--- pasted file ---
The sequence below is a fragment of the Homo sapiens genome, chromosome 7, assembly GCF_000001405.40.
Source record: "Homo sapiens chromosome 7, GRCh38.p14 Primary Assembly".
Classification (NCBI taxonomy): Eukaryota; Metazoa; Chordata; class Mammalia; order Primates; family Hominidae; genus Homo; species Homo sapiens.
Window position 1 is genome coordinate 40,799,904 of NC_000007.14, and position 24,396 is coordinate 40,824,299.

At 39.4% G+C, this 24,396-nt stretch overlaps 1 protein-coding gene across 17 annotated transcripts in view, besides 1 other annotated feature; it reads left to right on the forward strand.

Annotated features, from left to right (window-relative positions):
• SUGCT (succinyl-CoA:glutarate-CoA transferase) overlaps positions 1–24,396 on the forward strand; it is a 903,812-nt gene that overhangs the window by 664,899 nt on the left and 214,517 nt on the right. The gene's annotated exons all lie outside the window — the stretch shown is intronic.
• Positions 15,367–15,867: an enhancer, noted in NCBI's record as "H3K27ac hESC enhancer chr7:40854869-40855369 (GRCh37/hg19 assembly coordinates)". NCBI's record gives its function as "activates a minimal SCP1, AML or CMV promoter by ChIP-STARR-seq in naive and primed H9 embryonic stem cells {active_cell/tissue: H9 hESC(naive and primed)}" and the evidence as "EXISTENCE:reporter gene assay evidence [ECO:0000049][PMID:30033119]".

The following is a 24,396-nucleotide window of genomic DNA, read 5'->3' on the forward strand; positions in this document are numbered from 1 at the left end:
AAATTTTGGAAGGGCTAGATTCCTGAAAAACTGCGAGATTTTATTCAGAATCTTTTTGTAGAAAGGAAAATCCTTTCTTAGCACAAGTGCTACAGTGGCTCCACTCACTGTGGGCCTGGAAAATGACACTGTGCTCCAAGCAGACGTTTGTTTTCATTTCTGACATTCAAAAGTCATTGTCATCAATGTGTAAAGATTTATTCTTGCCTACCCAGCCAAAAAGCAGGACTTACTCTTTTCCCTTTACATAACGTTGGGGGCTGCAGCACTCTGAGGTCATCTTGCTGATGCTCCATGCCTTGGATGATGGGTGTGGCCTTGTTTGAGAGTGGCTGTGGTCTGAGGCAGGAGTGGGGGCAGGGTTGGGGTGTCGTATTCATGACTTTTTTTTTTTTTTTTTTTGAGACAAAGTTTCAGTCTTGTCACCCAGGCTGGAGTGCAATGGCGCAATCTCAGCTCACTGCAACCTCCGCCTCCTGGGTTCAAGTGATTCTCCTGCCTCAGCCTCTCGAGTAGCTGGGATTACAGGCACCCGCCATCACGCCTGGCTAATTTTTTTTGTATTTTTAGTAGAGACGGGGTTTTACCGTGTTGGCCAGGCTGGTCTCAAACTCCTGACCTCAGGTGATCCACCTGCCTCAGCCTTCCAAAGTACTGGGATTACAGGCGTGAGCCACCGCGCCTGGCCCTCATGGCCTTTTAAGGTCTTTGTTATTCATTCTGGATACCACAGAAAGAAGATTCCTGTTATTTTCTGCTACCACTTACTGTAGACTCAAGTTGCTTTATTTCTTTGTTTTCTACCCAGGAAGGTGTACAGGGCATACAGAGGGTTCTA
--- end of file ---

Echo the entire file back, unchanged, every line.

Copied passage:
The sequence below is a fragment of the Homo sapiens genome, chromosome 7, assembly GCF_000001405.40.
Source record: "Homo sapiens chromosome 7, GRCh38.p14 Primary Assembly".
Classification (NCBI taxonomy): Eukaryota; Metazoa; Chordata; class Mammalia; order Primates; family Hominidae; genus Homo; species Homo sapiens.
Window position 1 is genome coordinate 40,799,904 of NC_000007.14, and position 24,396 is coordinate 40,824,299.

At 39.4% G+C, this 24,396-nt stretch overlaps 1 protein-coding gene across 17 annotated transcripts in view, besides 1 other annotated feature; it reads left to right on the forward strand.

Annotated features, from left to right (window-relative positions):
• SUGCT (succinyl-CoA:glutarate-CoA transferase) overlaps positions 1–24,396 on the forward strand; it is a 903,812-nt gene that overhangs the window by 664,899 nt on the left and 214,517 nt on the right. The gene's annotated exons all lie outside the window — the stretch shown is intronic.
• Positions 15,367–15,867: an enhancer, noted in NCBI's record as "H3K27ac hESC enhancer chr7:40854869-40855369 (GRCh37/hg19 assembly coordinates)". NCBI's record gives its function as "activates a minimal SCP1, AML or CMV promoter by ChIP-STARR-seq in naive and primed H9 embryonic stem cells {active_cell/tissue: H9 hESC(naive and primed)}" and the evidence as "EXISTENCE:reporter gene assay evidence [ECO:0000049][PMID:30033119]".

The following is a 24,396-nucleotide window of genomic DNA, read 5'->3' on the forward strand; positions in this document are numbered from 1 at the left end:
AAATTTTGGAAGGGCTAGATTCCTGAAAAACTGCGAGATTTTATTCAGAATCTTTTTGTAGAAAGGAAAATCCTTTCTTAGCACAAGTGCTACAGTGGCTCCACTCACTGTGGGCCTGGAAAATGACACTGTGCTCCAAGCAGACGTTTGTTTTCATTTCTGACATTCAAAAGTCATTGTCATCAATGTGTAAAGATTTATTCTTGCCTACCCAGCCAAAAAGCAGGACTTACTCTTTTCCCTTTACATAACGTTGGGGGCTGCAGCACTCTGAGGTCATCTTGCTGATGCTCCATGCCTTGGATGATGGGTGTGGCCTTGTTTGAGAGTGGCTGTGGTCTGAGGCAGGAGTGGGGGCAGGGTTGGGGTGTCGTATTCATGACTTTTTTTTTTTTTTTTTTTGAGACAAAGTTTCAGTCTTGTCACCCAGGCTGGAGTGCAATGGCGCAATCTCAGCTCACTGCAACCTCCGCCTCCTGGGTTCAAGTGATTCTCCTGCCTCAGCCTCTCGAGTAGCTGGGATTACAGGCACCCGCCATCACGCCTGGCTAATTTTTTTTGTATTTTTAGTAGAGACGGGGTTTTACCGTGTTGGCCAGGCTGGTCTCAAACTCCTGACCTCAGGTGATCCACCTGCCTCAGCCTTCCAAAGTACTGGGATTACAGGCGTGAGCCACCGCGCCTGGCCCTCATGGCCTTTTAAGGTCTTTGTTATTCATTCTGGATACCACAGAAAGAAGATTCCTGTTATTTTCTGCTACCACTTACTGTAGACTCAAGTTGCTTTATTTCTTTGTTTTCTACCCAGGAAGGTGTACAGGGCATACAGAGGGTTCTA